POLOKWANE — There are no restrictions on offshore borrowing to fund local operations, Reserve Bank of Zimbabwe (RBZ) deputy governor Kupukile Mlambo has said.
In his presentation at the Institute of Chartered Accountants of Zimbabwe (ICAZ) investor conference here on Friday, Mlambo said the bank offers a flexible environment for investors.
“The only requirement is that as from September 1, companies seek RBZ prior approval when contracting offshore loans in excess of
$7,5 million, up from $1 million before.
“This requirement is not put to deter borrowing, but is mainly meant for monitor and balance of payments purposes,” Mlambo said.
He said the reformed exchange control regulations will also allow free payment on interest and capital on borrowed funds without any restrictions.
Mlambo, however, said there were no restrictions on outsourcing of a technical nature on both the local market and abroad such that companies would be able to hire foreign expertise without restrictions.
He said with effect from last month, all non-resident Zimbabweans in the Diaspora are permitted to invest in any listed counter on the Zimbabwe Stock Exchange without any limits.
The participation of non-resident Zimbabweans on ZSE had been increased to 70% from 40% in 2004 to allow the participation of Zimbabweans in the Diaspora on the local bourse.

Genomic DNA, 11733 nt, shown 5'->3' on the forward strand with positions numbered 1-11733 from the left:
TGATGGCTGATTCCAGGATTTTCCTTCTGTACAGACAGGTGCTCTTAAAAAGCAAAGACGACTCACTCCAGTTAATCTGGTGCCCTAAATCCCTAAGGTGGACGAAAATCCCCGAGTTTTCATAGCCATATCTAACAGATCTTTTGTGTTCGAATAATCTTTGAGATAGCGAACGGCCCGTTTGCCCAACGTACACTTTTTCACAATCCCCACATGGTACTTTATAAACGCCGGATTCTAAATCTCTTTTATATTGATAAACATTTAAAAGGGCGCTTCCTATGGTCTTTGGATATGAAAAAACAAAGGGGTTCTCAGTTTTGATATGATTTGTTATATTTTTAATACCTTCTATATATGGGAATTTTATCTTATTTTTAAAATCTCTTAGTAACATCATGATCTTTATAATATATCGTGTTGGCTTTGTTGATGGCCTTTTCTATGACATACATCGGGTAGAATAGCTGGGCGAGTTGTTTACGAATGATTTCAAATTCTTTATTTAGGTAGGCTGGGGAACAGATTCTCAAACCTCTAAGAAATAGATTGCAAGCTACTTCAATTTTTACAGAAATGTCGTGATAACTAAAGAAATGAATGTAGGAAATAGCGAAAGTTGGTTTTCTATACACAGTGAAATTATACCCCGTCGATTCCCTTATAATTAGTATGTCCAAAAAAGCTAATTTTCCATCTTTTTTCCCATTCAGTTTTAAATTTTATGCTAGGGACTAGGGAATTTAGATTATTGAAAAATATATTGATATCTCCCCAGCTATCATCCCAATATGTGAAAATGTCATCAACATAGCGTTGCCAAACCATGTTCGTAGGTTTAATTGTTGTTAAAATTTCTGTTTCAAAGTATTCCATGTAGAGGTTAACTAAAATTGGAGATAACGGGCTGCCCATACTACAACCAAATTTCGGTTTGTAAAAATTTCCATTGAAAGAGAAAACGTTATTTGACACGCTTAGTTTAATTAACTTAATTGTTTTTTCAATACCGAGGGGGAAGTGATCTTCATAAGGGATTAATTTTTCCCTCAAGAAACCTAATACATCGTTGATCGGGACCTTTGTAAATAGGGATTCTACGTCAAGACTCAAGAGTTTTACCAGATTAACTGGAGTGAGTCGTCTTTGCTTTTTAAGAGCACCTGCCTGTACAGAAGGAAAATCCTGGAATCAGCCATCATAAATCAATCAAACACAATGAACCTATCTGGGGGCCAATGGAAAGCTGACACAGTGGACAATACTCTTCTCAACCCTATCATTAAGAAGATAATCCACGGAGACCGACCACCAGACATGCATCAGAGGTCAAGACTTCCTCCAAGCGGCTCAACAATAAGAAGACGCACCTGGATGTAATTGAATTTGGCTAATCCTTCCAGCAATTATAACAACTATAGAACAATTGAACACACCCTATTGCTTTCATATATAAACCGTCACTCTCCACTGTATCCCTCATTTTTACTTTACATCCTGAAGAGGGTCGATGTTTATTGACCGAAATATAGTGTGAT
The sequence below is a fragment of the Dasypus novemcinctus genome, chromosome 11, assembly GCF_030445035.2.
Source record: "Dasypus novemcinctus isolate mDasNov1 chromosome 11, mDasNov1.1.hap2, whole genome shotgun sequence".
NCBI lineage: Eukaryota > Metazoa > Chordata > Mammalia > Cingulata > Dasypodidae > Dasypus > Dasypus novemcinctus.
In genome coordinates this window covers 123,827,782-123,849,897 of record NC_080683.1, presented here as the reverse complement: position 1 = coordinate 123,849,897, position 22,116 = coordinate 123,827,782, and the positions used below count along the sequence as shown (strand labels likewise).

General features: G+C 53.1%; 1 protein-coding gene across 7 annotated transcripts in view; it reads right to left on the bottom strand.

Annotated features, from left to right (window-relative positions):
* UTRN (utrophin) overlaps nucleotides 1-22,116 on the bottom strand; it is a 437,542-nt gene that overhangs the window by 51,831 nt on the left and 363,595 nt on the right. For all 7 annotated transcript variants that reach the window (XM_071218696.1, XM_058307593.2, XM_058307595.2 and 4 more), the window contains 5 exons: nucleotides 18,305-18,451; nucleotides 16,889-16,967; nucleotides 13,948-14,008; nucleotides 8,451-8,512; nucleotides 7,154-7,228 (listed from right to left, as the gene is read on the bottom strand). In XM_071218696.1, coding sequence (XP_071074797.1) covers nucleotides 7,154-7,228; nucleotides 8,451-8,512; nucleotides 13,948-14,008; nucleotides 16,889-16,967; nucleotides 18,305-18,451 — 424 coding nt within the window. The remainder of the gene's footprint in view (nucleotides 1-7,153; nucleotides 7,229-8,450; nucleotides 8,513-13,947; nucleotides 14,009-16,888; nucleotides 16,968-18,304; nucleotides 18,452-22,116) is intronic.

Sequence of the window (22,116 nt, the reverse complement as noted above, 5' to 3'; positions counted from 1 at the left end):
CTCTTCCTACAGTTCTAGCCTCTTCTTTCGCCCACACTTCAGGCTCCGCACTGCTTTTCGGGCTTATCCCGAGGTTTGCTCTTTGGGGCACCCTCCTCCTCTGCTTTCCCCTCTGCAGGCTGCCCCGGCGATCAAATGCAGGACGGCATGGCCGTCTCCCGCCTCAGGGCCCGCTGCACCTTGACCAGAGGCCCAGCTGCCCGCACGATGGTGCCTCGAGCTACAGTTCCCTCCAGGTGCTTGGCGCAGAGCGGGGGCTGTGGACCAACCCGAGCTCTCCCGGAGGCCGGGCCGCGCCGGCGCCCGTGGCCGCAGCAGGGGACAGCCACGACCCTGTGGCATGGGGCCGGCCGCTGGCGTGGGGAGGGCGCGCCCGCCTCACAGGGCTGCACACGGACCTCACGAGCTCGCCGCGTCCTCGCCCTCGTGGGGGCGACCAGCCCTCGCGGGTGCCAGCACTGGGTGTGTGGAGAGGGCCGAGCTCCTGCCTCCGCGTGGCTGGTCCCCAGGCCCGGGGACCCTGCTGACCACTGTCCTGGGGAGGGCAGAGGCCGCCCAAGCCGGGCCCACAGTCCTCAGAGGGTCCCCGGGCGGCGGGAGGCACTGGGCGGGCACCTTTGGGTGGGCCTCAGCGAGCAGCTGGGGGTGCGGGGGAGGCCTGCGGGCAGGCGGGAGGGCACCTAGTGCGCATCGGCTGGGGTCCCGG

Mlambo said the government had removed all exchange control restriction on the level of foreign participation on primary issuance of bonds and participation by foreign investors in the secondary market.
He added that investors are also allowed 100% remittances upon request, saying that RBZ had removed the restrictions on the disposal of immovable property and remittance of the proceeds by foreign investors.
Before that, foreign investors were allowed to subscribe for up to 35% of primary issues of bonds provided the purchase was financed by inward transfer of foreign currency through normal banking channels.
Mlambo said the bank was currently undertaking a number of policy measures to promote financial sector stability.
“The bank is implementing sound risk management system in the form of Basel II and III, which are benchmarked to international standards and establishing of the Zimbabwe Asset Management Company to deal with the problem of non-performing loans in the banking sector,” Mlambo said.
He said the bank was also at an advanced stage to establish a Credit Reference Bureau which will assist in limiting the incidences of loan defaults in the banking sector which are aimed at enhancing the financial intermediation role of banks which benefit investment.
Non-performing loans in the sector rose from 1,6% in 2009 when the country adopted the multi-currency to 18,5% ($705 million) as at June 2014.